A few months ago I got in contact with Ray Tutt, the last manufacturer of quality casting machines in the UK, and the genesis of a new option seemed to take shape on its own. Ray stopped manufacture due to health issues. His first contact with casting machines was with MCP, the manufacturer of the machines I bought originally. Ray helped to design the machines which I used without problem for almost 14 years. Eventually he left MCP and started his own business, S&R engineering, producing casting machines which are still prized and sought after.

Ray explained that despite the fact that he had to retire, he has continued to repair machines when possible. Retirement has given him time to think of ways of improving the designs of the machines he used to produce. He added that he had all the design drawings available. I tentatively asked him if he knew anyone who could manufacture his designs. He suggested the company his ex-partner at S&R now works for - CG Hydraulics.

Getting this project off the ground has taken less time than you might anticipate. Both Ray and the directors of CG have been enthusiastic in this attempt to save Ray's designs. We all want this to work! The first Vulcaniser is well on the way to completion and should be ready for delivery by the beginning of March. I see no reason why this improved version of my original vulcaniser (with a 30 ton jack) should not work, but it is the first machine we have produced and I will need to test it for a couple of months before Iím sure we've got it right. If there are no problems, we intend to manufacture a casting machine next and then to start offering them for sale again.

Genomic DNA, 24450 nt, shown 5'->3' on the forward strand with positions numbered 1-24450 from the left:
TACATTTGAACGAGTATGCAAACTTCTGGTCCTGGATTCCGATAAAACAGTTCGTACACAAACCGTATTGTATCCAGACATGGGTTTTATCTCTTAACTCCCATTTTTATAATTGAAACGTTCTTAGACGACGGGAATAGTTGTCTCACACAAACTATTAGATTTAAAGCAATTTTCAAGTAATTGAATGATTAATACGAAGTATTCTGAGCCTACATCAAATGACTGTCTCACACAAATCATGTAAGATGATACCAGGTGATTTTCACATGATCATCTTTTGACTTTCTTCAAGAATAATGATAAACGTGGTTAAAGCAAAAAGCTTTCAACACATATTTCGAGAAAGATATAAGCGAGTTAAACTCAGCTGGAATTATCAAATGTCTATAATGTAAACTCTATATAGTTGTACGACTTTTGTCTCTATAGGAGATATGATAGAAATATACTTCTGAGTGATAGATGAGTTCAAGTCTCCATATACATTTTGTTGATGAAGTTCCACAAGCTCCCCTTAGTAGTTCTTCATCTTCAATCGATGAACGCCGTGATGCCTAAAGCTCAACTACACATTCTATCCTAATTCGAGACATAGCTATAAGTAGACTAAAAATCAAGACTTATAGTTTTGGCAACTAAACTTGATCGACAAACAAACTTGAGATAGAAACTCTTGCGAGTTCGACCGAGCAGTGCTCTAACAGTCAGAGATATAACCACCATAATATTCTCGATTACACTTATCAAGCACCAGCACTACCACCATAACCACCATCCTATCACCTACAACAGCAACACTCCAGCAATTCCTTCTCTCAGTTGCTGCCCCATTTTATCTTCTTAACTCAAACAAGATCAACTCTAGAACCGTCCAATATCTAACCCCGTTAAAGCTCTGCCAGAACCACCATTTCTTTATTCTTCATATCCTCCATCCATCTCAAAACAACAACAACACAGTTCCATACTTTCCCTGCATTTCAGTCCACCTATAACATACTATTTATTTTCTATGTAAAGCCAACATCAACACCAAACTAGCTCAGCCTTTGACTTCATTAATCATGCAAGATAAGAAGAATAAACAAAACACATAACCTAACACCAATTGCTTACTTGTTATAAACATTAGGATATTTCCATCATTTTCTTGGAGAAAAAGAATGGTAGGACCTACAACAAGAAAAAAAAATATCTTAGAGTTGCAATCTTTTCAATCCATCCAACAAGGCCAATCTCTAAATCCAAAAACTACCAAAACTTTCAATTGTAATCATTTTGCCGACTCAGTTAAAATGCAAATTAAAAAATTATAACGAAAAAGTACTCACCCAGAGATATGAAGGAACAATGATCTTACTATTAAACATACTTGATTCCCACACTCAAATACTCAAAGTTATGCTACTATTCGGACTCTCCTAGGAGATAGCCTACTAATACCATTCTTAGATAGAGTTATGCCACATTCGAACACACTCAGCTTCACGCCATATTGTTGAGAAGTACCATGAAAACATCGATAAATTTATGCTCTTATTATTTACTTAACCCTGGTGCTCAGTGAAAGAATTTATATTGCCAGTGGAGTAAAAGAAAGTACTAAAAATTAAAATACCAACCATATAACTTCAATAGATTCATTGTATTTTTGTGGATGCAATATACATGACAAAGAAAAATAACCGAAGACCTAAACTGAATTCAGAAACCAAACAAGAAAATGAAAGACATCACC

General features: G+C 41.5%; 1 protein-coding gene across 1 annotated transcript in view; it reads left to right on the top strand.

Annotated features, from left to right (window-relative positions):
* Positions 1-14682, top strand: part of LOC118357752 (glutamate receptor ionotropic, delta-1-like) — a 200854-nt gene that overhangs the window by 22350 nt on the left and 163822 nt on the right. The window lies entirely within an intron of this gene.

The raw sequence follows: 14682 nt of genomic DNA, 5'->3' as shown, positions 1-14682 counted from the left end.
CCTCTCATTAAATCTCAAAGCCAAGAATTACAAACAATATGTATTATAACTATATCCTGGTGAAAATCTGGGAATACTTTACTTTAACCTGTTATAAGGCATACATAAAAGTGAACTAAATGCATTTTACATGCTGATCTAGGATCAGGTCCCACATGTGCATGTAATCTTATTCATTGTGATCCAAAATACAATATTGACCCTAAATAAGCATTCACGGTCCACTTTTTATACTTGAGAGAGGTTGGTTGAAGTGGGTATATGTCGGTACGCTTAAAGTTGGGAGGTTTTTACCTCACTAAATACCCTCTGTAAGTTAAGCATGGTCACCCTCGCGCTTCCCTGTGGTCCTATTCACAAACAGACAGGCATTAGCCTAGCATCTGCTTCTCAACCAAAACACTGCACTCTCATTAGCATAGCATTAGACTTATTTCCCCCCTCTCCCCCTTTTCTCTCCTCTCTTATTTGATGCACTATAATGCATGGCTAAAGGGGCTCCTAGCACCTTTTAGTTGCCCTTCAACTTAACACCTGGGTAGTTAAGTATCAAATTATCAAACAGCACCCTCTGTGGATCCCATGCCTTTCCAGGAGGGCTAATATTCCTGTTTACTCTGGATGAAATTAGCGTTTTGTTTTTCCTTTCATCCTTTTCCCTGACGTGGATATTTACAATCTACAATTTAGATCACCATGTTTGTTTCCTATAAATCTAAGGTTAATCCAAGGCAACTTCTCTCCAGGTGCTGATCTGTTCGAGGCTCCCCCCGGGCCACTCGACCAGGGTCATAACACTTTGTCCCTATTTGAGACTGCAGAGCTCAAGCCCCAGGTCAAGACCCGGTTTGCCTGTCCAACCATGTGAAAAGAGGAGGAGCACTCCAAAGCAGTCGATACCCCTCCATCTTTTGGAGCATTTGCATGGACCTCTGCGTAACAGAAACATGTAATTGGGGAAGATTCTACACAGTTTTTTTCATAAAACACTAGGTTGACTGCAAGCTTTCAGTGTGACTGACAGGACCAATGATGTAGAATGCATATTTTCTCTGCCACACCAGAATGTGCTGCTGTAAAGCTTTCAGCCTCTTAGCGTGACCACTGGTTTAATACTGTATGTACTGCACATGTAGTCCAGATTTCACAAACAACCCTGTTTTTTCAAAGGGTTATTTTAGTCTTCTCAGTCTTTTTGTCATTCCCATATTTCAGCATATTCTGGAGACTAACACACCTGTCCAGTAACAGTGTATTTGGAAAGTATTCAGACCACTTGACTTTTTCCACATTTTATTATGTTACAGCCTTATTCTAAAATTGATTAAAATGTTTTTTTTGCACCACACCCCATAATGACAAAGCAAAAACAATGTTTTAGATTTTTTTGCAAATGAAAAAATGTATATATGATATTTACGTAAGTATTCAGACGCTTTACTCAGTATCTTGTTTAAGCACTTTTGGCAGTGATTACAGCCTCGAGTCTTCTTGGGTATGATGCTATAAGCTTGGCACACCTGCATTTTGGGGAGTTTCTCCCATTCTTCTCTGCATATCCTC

I would like to emphasise that I am not an engineer. I did not set out to start manufacturing casting machines in the UK again; all I wanted (or still want) is a working vulcaniser so that I can carry on producing quality figures. In the process I seem to have ended up with an opportunity to save Ray's designs which I simply could not turn my back on. The UK does not manufacture much nowadays but we are still the centre of the wargames figure industry. Presently, manufacturers are producing figures on rapidly aging machines maintained largely by Ray. At some point these old machines are going to develop problems, much as my vulcaniser did, and there is going to be no one in the UK to fix or replace them. Am I the only one who sees this as a ticking time-bomb for our industry?

I have had two torrid years, with one disappointment after another. I do have many new figures ready to go into moulds but will not put them into the unreliable machine I have at present as the few attempts I have made have ended in disaster (the Saxon grenadiers will have to be re-sculpted). I sincerely hope that the new Ray Tutt designed vulcaniser will end my problems otherwise I am 'chucking it in' and taking up fishing! I will keep you posted.